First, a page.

BYRDSTOWN – More than 100 people participated in Apple Butter Day on Aug. 31 at Cordell Hull Birthplace State Park, getting a taste of history to go with delicious food.
Apple Butter Day celebrated the apple and its role in traditional food culture in the area. Apple butter was made the traditional way — outdoors in a big copper kettle over an open fire. The day also featured coffee roasting, music and other food, including beans, bacon and biscuits.
The all-day activities at the Hull homestead at the park also included a canning workshop taught by UT Extension Agent Amanda Woody, and guest speakers. Fred and Jill Sauceman spoke about sorghum and dried apple stack cake, and Dr. Michael Birdwell from Tennessee Technological University spoke about fermenting apples. The festivities served as yet another way to convey the rich history of the region and the times of Cordell Hull.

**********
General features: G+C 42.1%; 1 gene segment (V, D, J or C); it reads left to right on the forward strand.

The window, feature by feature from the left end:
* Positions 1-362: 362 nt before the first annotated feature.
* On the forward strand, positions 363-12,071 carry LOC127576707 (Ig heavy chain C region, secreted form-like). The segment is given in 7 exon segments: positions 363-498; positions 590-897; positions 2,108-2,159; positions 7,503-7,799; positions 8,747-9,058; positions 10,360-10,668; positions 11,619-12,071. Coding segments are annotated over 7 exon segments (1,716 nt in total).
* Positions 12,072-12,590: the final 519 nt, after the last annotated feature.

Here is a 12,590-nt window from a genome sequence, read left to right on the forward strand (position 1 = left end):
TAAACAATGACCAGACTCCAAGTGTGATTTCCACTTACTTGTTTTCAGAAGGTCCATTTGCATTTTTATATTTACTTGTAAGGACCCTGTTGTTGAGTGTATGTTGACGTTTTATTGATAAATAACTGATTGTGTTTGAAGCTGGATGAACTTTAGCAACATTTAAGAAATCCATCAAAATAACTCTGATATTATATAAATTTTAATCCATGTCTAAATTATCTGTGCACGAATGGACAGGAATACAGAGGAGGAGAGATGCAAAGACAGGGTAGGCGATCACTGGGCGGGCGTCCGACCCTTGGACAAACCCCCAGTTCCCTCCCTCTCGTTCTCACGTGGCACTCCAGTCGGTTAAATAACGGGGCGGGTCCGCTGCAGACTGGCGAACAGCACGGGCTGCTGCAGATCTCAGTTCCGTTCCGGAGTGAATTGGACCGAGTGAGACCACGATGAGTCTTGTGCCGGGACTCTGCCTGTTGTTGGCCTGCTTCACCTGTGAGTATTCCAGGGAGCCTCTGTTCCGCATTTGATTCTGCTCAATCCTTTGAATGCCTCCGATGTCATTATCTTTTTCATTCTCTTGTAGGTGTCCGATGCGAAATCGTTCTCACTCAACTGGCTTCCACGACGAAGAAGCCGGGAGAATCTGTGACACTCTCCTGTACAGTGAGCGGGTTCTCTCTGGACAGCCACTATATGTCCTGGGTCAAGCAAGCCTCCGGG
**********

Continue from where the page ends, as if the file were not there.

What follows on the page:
Cordell Hull Birthplace and Museum is a 55-acre historic park on the Highland Rim near Byrdstown. The site includes a representation of Hull’s log cabin birthplace and period gardens. The Cordell Hull Museum displays a variety of photographs, artifacts and an activities center. The park also includes the Hull Library and Archives that houses the entire Cordell Hull collection, consisting of more than 1,500 books and hundreds of original photographs, documents and other items. The park also features the Bunkum Cave Loop Trail that leads to an overlook and the entrance to Bunkum Cave where Hull’s father made moonshine in the 19th century.
Hull was a U.S. representative and U.S. senator and served President Franklin D. Roosevelt as Secretary of State, most notably receiving the Nobel Prize for his role in establishing the United Nations.